Yes, we will be turning to the Supreme Court in this matter, Center Party leader Jüri Ratas said. The Tallinn Circuit Court decided in late October that the coalition Center Party needs to return what has been deemed an illicit donation by the party’s former campaign chief Paavo Pettai. The ruling obligates Center to return €1.02 million minus VAT.
Center to challenge illicit donation ruling in Supreme Court
The new calculation will need to come from the Political Parties Financing Supervision Committee (ERJK). While no sum has been announced, Postimees’ sources suggest the amount is in the vicinity of €850,000. Center Secretary General Andre Hanimägi has admitted that the party does not have the money. Challenging the ruling in the Supreme Court buys Center time as failure to do so would have seen the circuit court ruling enter into force in five days and the party obligated to return the sum immediately.
But the years-long dispute has reached the home stretch one way or another. There are very few options still left on the table. The first is that the Supreme Court will not enter the complaint into proceedings, the circuit court ruling will take effect and Center will be obligated to return €850,000 to Pettai straight away. Should the Supreme Court decide to process the complaint, Center can either walk away without having to pay anything or still be ordered to pay Pettai the money.
It is also possible that the Supreme Court will reduce the amount that needs to be returned or find that the donation needs to be returned in full and with VAT after all.
Much-needed grace period
Turning to the Supreme Court has two major aspects for Center. First, that heads of the party really feel the circuit court made a mistake. “The case is a precedent, and I believe it could be of real interest to the Supreme Court,” Hanimägi said. The second and more tactical consideration is that the move buys Center time despite creating some additional expenses. The longer this matter is dragged out, the more time the party has to find the money.
Even though the final beneficiary is Paavo Pettai – provided Center will lose its appeal – the businessman no longer plays a role in the case. “I’m merely an onlooker by this stage. All I can do is wait,” Pettai admitted in court. The Center Party’s adversary in court is the ERJK.
This does nothing to make life easier for the party. Where Center merely up against Pettai, it could be theorized that a payment plan or some other concessions could be made. Pettai said that he offered to meet the party halfway when the dispute started a few years back but Center refused.
Compromises are off the table now. Losing in the Supreme Court would see Center obligated to return the sum immediately. The question is what will happen if Center is unable to pay.
Because the precept came from the ERJK, it is the committee’s business to monitor compliance. “If Center refuses to pay, we will fine them,” ERJK deputy head Kaarel Tarand explained. The maximum fine is €15,000 and it can be charged monthly. The committee can turn to the executive power to demand payment of the fine. “Bailiffs and corresponding procedures,” Tarand said. In other words, there is no way for Center to avoid paying the fines.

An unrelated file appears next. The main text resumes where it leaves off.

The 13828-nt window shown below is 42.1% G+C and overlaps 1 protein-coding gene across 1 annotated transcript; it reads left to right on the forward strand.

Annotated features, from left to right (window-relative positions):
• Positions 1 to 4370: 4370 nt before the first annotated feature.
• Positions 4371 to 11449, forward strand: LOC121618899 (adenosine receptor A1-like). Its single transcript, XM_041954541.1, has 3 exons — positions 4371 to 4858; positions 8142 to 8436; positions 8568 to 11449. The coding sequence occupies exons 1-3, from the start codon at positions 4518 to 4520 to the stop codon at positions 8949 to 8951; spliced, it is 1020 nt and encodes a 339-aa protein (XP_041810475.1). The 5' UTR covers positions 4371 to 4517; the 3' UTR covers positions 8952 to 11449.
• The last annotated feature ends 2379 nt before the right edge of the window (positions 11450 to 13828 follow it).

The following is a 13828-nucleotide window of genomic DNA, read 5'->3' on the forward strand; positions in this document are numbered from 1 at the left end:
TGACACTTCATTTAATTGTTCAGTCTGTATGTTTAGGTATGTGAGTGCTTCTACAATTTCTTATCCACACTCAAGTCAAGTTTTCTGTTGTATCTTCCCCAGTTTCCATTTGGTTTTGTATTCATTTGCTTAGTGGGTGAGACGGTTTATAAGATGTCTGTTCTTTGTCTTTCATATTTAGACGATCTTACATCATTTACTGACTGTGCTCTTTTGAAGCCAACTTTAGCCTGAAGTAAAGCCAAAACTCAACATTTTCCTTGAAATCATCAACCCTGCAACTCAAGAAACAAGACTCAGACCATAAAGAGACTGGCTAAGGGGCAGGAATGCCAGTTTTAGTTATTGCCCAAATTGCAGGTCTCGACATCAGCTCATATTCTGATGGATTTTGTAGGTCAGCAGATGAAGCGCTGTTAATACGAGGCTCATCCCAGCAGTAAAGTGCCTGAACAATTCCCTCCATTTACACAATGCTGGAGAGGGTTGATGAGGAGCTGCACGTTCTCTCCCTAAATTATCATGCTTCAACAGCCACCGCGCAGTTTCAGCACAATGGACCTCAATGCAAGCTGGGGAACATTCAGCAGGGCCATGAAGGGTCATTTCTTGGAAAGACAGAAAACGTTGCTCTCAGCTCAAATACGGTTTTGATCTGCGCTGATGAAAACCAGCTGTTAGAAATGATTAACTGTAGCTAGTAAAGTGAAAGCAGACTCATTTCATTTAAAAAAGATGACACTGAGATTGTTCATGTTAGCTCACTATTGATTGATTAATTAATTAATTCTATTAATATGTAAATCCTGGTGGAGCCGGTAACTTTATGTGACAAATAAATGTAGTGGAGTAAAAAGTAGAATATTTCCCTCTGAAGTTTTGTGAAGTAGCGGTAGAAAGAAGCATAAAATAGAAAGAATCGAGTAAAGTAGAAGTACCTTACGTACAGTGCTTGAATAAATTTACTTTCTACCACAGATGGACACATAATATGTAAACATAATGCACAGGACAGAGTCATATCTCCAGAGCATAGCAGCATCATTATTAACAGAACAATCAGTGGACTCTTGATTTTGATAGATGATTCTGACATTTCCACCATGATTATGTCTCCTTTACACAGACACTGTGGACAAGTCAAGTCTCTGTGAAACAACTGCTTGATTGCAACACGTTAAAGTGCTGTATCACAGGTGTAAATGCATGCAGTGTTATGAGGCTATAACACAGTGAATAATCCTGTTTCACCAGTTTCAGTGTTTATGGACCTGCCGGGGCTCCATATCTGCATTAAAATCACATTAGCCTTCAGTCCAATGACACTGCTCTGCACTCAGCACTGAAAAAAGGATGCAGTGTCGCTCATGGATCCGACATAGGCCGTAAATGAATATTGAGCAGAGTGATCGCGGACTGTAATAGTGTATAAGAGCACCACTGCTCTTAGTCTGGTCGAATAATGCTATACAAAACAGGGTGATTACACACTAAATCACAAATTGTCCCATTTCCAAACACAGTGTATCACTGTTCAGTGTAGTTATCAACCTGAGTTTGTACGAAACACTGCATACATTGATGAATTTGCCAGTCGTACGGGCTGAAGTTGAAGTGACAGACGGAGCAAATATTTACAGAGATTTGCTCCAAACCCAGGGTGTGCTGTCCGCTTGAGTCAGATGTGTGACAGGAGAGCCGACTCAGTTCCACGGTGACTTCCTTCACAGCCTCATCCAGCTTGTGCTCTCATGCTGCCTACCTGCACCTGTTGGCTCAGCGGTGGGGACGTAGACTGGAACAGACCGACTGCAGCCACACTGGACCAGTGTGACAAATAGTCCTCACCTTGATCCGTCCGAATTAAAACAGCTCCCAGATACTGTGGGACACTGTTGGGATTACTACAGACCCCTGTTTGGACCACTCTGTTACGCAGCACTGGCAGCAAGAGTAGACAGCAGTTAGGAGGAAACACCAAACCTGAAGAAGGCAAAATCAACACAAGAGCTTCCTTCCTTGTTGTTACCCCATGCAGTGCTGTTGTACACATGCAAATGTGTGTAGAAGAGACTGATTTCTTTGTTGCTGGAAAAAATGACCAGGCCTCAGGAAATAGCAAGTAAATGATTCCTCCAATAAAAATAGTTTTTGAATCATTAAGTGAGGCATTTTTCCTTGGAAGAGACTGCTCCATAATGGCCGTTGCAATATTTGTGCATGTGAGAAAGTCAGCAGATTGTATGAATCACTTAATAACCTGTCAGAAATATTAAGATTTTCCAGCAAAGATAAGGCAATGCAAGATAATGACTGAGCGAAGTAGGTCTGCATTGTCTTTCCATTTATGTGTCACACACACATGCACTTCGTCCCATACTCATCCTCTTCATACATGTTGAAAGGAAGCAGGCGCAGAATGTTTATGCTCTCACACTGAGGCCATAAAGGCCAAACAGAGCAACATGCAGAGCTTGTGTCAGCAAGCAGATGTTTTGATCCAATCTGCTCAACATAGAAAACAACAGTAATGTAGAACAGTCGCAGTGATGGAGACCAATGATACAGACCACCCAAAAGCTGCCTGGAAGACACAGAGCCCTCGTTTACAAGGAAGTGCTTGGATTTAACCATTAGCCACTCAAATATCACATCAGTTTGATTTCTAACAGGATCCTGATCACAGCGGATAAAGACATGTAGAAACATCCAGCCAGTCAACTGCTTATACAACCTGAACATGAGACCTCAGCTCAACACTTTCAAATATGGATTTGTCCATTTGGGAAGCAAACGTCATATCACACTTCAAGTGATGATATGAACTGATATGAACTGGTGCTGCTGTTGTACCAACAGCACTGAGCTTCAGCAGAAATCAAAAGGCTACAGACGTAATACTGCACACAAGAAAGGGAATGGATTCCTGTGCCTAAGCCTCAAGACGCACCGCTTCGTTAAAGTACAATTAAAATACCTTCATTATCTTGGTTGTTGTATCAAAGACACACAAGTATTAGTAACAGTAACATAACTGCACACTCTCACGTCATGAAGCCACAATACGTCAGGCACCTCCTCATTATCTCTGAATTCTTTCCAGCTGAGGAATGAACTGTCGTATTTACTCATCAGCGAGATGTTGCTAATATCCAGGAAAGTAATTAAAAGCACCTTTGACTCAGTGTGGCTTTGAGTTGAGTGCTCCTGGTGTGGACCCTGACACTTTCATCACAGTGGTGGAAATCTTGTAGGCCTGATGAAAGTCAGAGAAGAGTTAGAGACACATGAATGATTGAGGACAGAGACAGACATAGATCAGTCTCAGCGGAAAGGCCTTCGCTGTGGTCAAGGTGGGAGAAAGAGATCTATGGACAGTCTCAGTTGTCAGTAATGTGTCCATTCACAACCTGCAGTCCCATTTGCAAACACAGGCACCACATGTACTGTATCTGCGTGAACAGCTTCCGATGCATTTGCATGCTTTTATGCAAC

Things are more complicated when it comes to the principal debt of what is believed to be €850,000. Fines do nothing to reduce the principal amount in the case of which turning to enforcement agents is not an option for the ERJK. It is hoped that monthly fines of €15,000 will eventually motivate the party to return the sum to Pettai.
The Center Party’s financial situation has improved over the last two years. Even though the party had just €86,000 to its name at the end of 2020, it managed to pay back a lot of old debts. Center has shaken the aftermath of the Savisaar era when the party owed money to virtually everyone and was basically bankrupt. Hanimägi fired half of the party’s office staff in early 2021, saving Center over €200,000 a year in salaries alone.
While Center could probably return the money in installments over a few years, the option being off the table means it would have to take out a loan or find sponsors should its appeal fail.
However, newspaper articles asking whether Center is looking at bankruptcy have been exaggerated. The party’s finances have improved. Besides, political party bankruptcies simply do not happen in Estonia. Kaarel Tarand gave examples of how difficult it is to liquidate even microscopic parties that have long since ceased to exist. How registrars are afraid to make sudden moves when an NGO has the word “party” somewhere in its name despite the latter filing no reports, holding no meetings of members or having any actual activity.
It is relatively rare for the Supreme Court to overturn circuit court rulings. A gambling man would bet against the Center Party also in this case. But while that would constitute a blow to Center, it would not be fatal. The Pettai debt is from the Savisaar era and can easily be pinned on the former chairman. But mistakes made going forward will be the responsibility of current leaders.